Mother has radioactive treatment for her thyroid cancer
Emma Day, 27, is not fighting cancer for the first time. She was diagnosed with leukemia as a child but she survived that battle. However, after getting married and three children later, she was diagnosed with thyroid cancer. She has to take high doses of iodine as part of her treatment plan—internal radiotherapy.
In fact, when in hospital, she was isolated during treatment and no staff was allowed to g’et within three meters of Emma for a period of five days. The radioactive iodine 131 is supposed to circulate in her bloodstream. It does not affect other healthy cells in the body, as it is a targeted treatment.
A mother’s bond
No one can keep a mother away from her children too long without breaking her heart completely. Emma is already battling a tough battle against cancer and she can’t even get comfort from hugs and embraces from her angels: a six-year-old daughter and twins who are a year old.
Emma expressed: “It is very hard because the twins are too young to understand. My oldest daughter saw a cancer psychologist who explained to her that my treatment was necessary, and she understands why, because it’ll make me better.”
She added: “I breast-fed my twins for about five months after they were born, and I’m not used to being away from them. It’s very hard. I’m missing them so much. I thought it was hard in hospital, but it is so much harder now because I can see them but I know I cannot touch them or cuddle them or go near them.”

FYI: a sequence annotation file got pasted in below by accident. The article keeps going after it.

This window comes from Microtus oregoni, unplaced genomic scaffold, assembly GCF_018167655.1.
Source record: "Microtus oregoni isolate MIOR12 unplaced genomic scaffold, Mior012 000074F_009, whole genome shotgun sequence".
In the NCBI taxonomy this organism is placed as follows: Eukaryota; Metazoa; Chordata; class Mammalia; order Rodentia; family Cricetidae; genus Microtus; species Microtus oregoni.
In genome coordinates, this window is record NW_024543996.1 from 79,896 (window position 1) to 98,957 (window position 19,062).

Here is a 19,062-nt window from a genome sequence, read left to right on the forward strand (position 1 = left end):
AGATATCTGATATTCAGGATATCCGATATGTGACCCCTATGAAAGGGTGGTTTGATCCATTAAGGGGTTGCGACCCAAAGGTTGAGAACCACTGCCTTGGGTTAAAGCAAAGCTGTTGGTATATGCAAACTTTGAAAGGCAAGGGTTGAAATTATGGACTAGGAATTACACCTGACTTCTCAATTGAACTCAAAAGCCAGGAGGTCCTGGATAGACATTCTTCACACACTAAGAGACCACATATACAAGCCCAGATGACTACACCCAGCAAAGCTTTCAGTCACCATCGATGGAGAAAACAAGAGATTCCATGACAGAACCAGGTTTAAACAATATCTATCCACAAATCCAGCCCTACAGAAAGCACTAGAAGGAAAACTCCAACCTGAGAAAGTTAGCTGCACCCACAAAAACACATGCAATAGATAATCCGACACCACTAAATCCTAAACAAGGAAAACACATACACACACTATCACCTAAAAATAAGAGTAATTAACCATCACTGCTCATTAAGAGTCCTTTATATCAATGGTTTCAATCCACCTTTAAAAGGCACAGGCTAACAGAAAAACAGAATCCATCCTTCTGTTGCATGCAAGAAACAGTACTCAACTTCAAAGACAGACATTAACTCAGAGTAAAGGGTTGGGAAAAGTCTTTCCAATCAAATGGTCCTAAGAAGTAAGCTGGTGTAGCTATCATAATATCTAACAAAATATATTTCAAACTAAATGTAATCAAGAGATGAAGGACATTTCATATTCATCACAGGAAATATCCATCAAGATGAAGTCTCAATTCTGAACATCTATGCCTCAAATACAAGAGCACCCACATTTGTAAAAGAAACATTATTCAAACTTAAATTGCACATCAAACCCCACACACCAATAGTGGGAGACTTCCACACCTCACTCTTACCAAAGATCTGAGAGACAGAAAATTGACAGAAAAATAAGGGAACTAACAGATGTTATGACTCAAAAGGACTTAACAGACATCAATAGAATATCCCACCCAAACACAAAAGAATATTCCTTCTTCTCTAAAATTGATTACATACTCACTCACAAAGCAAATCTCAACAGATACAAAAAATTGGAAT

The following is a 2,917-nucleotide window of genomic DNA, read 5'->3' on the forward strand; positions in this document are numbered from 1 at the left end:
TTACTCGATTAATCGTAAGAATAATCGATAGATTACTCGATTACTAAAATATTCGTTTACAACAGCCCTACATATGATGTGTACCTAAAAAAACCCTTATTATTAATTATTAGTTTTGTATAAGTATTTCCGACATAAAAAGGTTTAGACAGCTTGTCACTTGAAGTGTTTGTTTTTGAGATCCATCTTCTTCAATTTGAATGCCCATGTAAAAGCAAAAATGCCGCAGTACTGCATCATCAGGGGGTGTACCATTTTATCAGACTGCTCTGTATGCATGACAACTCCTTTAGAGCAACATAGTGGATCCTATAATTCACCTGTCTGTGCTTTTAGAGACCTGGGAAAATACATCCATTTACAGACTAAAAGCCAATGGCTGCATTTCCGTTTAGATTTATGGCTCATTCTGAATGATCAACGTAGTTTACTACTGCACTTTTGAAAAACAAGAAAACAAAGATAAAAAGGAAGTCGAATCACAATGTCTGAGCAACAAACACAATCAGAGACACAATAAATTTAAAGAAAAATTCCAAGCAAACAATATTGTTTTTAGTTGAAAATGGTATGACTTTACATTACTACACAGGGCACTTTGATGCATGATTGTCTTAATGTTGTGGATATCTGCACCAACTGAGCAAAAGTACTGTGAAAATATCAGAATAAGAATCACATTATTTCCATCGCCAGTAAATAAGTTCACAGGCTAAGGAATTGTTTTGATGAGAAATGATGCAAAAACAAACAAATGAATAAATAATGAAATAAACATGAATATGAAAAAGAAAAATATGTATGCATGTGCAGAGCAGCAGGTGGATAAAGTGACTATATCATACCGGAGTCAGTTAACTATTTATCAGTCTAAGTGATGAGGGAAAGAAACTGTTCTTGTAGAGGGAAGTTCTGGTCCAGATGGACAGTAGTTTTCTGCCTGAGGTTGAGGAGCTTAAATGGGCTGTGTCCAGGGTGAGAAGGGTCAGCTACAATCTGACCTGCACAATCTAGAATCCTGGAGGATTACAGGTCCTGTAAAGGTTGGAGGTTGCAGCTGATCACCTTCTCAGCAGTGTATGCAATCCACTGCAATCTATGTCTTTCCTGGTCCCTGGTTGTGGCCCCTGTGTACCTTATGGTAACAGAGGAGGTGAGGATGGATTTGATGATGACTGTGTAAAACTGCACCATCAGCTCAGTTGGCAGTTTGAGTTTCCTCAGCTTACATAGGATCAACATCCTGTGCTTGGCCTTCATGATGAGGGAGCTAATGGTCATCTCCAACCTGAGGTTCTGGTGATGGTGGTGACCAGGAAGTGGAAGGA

She will not be able to hold or be close to her kids for a period of three weeks until her body becomes non-radioactive.
Introduction to radioactive iodine therapy by a hospital
Dangers radioactive treatment
Emma was so radioactive that whatever she touched while at the hospital had to be discarded. This potent treatment choice is dangerous for the patient, no doubt, but the cancer would pose a greater risk if not eliminated.
Since this treatment is radioactive, patients are confined to a single room until their levels return to normal. Any kind of human interaction with hospital staff and visitors are kept to a minimum.
In fact, even sweat and urine become radioactive since the iodine is circulating in the bloodstream. Patient’s bed sheets are laundered on a daily basis and flushing of toilets must be carried out more than once.
While in hospital, pregnant women and children are prohibited from visiting the patient undergoing the radioactive treatment. In fact, even after 12 weeks of treatment, patients may actually set off radiation alarms at the airport.
Demonstration of radioactivity from the iodine treatment